Just Keep Moving, Don't Give Up
from the Monterey Herald
The second time I rode 100 miles on my bike was on the day I turned 50. The next day I could barely turn my head. A migraine that began at my shoulders and encased most of me set in and was reluctant to give up its hold.
The doctor I saw told me in no uncertain terms, “Your bike riding days are over! That’s arthritis in your neck barking at you.” So I gave away the bicycle that when it had been built for me cost more than the used cars I’d always driven. Unclipping from my bike shoes and giving away my trusted stead broke my heart. But human beings are resourceful; I discovered the joy and creativity-infusing ability of walking. In fact, doing so led me to write “Step into Nature: Nurturing Imagination and Spirit in Everyday Life,” my second nonfiction book, and so much more, including this column. But the dream of riding a bike never let up its hold on my psyche and on my lungs and legs.
When I walked into the physical therapy office of Nathan Kadlecek’s Kadalyst Wellness and Physical Therapy (https://www.kadalystpt.com/), I wasn’t even thinking about my bicycle. Rather, I was thinking about my feet that had been troublesome for some time. He asked me what were my goals. To be able to walk a fair way without foot pain again was first. And then I casually mentioned that I’d been a distance rider and in my dream of dreams, I’d be able to get back on a bike again, even if not a skinny-tire, racing bike, and ride a dozen or so miles at a stretch. He thought that was reasonable, that it was in no way beyond reach. I’m sorry to say, I chuckled in disbelief. Nate told me about other clients, also over 60, who’d been successful at accomplishing other such outlandish exercises.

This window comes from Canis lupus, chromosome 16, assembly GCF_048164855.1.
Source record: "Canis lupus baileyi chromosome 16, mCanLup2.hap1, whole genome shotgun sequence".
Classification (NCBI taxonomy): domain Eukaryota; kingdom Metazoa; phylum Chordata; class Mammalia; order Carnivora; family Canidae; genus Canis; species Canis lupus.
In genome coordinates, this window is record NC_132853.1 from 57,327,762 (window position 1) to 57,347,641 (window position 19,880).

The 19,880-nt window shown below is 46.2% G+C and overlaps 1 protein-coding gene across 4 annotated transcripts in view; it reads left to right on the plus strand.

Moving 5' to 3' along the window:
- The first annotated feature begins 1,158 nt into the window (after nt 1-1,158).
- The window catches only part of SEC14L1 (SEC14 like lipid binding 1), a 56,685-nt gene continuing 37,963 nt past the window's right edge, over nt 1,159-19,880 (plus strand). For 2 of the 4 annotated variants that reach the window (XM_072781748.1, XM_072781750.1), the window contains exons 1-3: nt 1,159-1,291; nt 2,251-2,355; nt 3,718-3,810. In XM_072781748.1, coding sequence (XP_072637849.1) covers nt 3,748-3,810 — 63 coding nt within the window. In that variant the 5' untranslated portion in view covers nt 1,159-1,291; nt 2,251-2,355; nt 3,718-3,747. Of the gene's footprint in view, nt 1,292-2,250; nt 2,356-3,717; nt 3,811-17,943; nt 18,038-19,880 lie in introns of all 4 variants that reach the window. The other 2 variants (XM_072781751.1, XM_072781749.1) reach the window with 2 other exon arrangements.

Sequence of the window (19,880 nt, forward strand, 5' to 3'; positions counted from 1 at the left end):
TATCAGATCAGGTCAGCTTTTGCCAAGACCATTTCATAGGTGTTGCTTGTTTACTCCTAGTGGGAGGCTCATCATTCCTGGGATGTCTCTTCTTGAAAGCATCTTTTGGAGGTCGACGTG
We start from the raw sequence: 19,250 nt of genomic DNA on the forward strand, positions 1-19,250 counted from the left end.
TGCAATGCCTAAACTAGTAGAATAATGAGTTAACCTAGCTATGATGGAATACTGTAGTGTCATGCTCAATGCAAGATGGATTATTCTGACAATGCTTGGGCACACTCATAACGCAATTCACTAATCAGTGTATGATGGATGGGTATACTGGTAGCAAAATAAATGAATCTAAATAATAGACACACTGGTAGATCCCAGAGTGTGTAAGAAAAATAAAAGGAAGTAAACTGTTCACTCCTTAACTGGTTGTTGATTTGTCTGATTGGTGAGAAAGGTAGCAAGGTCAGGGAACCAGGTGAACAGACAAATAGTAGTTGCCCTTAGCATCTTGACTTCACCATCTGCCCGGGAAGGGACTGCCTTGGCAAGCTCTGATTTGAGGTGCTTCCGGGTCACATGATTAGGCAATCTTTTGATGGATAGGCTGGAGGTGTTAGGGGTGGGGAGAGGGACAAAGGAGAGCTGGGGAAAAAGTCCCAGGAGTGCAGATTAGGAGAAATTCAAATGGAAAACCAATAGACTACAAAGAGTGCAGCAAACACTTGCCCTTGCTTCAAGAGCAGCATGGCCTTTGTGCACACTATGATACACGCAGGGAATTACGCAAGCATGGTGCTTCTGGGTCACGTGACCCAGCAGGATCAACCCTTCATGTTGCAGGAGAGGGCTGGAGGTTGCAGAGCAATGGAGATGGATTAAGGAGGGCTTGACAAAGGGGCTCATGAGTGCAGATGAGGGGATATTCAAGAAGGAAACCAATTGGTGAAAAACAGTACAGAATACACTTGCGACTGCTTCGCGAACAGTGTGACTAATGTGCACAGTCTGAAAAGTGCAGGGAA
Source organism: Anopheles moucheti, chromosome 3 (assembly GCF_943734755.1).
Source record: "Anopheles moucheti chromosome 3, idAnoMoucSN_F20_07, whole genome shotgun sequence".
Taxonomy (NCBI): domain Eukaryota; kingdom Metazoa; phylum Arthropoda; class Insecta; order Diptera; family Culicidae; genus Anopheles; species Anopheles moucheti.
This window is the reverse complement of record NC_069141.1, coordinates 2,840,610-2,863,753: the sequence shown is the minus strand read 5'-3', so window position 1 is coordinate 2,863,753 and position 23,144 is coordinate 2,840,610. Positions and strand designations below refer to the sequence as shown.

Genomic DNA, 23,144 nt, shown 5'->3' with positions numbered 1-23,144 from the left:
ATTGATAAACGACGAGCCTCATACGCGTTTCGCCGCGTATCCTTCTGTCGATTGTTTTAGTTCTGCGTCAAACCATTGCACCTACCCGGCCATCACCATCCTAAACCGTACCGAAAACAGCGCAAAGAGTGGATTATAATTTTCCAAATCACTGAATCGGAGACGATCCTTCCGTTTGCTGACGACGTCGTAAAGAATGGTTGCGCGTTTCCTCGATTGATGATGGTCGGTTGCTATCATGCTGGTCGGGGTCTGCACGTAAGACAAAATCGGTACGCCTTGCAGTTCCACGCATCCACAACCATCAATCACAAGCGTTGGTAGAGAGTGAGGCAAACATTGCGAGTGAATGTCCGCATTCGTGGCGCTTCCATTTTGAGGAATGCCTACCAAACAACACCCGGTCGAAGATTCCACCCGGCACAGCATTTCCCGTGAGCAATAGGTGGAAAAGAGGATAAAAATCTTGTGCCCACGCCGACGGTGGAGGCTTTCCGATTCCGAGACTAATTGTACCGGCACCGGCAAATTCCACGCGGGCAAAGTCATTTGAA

It’s now nearly a year since Nate began urging my 64-year-old self toward greater strength, greater flexibility, and mobility. Take a look at the weights in the photograph here. (They do not sit in my living room as decoration.) One of them is a 45-pound kettlebell. I do an exercise called deadlifts with it, three sets of ten repetitions a couple of times a week. Drumroll, please: I’m back on my bicycle! And though the problems with my feet are significant, last week I took a 5-mile walk as I have many times over this past year. Is my progress a consistent forward motion, with an increase in difficulty (and joy)? No, hardly. But the main thing is, and this is something Nate has taught me, I persist. I try to remember (and frequently forget) to be gradual in my approach to increasing mileage and incline both on foot or on bike.
Nate agreed to sit down with me so that readers of this column might also benefit from his immense knowledge, commitment to his clients and relentless care. The gems from our conversation appear in my January column because we often find ourselves inspired by the year’s newness, ready to get moving again, and I’d like to encourage that, knowing how much better I feel and that I’m a far kinder person when I exercise regularly outside.
*Winter weather: On these colder days, start slow and consider extending your warm-up, especially if arthritis is something you deal with. But no matter what, dressing in layers will help you warm and loosen up.